5.) The most perplexing thing to me about Upstart’s revenue growth has been why did they dramatically go bonkers especially given all the stimulus provided by the government and consequently high savings rate. It turns out Upstart made a major pivot when it went public with respect to its model that allowed it to generate more loans. I think the 2021 vintage years are the ones to examine closely but I would not over scrutinize if delinquency is higher than older vintage years. Reason being is Upstart is largely generating non prime loans and it may be wanting to “train” it’s model so that it can get smarter, at the expense of some higher default rates. This should not be a huge alarm in my opinion but obviously people would question their AI advantage and this does need to be monitored over the years.
In 3Q21 Upstart did “fee” revenue of $210.4 from transaction volume of $3.13 billion, roughly implying a fee rate of 6.77%. There is no way Upstart will get this same rate with prime borrowers, or in the auto & mortgage industries. Thus, I think Upstart’s upside is more limited than what management is making it out to be by providing huge TAM figure’s.
Now, with regards to valuation and the mistake I originally made. Upstart is definitely not a Saas company, but it does have some Saas like elements (high margins) and there is great optionality. Also, there is zero possibility that Upstart will get the same take rate in the auto and mortgage industries, thus just going off their TAM is hugely misleading. It is possible down the road Upstart begins selling it’s AI as a software while simultaneously receiving a take rate of each loan generated along with other potential fees. This would definitely make the business and hence the stock, a lot more interesting but as of now, that is not the case. Thus, the conclusion is for the time being, Upstart can keep taking market share in the personal unsecured market, but don’t think the fee rates are going to be anywhere close in the auto or mortgage markets. Thus, Upstart’s TAM isn’t as big as it states but they do have ways of transforming their business potentially in the future via a Saas offering which would make this way more compelling.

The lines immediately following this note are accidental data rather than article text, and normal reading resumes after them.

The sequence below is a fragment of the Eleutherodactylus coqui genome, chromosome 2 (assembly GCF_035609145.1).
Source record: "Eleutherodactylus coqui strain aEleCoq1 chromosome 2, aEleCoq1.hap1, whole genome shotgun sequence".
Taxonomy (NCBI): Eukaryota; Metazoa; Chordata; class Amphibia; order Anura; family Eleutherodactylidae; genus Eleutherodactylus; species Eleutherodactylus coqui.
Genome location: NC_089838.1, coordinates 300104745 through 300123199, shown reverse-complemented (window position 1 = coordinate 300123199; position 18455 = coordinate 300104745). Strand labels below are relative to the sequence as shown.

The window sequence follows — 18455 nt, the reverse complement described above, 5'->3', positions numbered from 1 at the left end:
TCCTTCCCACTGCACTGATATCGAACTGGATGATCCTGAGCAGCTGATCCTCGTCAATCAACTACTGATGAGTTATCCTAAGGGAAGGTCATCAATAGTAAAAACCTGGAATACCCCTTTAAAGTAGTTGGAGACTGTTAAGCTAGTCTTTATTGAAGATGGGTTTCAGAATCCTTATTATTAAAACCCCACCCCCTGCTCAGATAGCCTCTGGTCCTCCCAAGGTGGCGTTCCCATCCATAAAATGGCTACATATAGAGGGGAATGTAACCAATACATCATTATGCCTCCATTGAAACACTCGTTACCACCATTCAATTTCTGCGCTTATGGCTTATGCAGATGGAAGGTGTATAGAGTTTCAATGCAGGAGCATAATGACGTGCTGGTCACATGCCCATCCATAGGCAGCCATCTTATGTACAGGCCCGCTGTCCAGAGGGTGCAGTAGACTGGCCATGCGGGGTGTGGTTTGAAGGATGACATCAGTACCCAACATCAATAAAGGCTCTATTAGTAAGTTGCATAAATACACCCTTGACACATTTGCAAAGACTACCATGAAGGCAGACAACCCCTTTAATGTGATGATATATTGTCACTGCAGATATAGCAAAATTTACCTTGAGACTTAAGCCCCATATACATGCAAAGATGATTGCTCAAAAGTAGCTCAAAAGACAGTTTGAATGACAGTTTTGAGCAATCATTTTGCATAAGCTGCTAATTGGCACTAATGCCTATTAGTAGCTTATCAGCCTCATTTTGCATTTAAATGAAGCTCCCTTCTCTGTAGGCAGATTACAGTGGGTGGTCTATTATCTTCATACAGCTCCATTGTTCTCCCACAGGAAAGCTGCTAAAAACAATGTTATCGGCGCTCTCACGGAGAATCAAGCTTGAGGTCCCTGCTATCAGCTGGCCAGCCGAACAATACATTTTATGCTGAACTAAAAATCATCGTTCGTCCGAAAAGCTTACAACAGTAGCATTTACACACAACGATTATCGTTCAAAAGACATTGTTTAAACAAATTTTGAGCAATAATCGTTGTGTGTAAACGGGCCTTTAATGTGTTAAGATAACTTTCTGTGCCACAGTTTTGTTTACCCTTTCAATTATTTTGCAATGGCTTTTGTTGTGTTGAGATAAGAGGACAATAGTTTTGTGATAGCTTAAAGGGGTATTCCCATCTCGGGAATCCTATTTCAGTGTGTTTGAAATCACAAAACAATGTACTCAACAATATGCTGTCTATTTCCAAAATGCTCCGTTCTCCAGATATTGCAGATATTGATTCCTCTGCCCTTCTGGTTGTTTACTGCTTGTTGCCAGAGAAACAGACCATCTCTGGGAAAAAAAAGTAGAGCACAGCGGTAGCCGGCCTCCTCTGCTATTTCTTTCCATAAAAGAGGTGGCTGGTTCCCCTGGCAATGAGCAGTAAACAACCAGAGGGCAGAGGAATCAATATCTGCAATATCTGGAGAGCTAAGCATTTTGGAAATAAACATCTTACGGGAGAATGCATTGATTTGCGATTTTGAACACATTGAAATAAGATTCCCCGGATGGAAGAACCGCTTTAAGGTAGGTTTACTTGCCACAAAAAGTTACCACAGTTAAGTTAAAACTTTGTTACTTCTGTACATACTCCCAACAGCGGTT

Happy investing to all!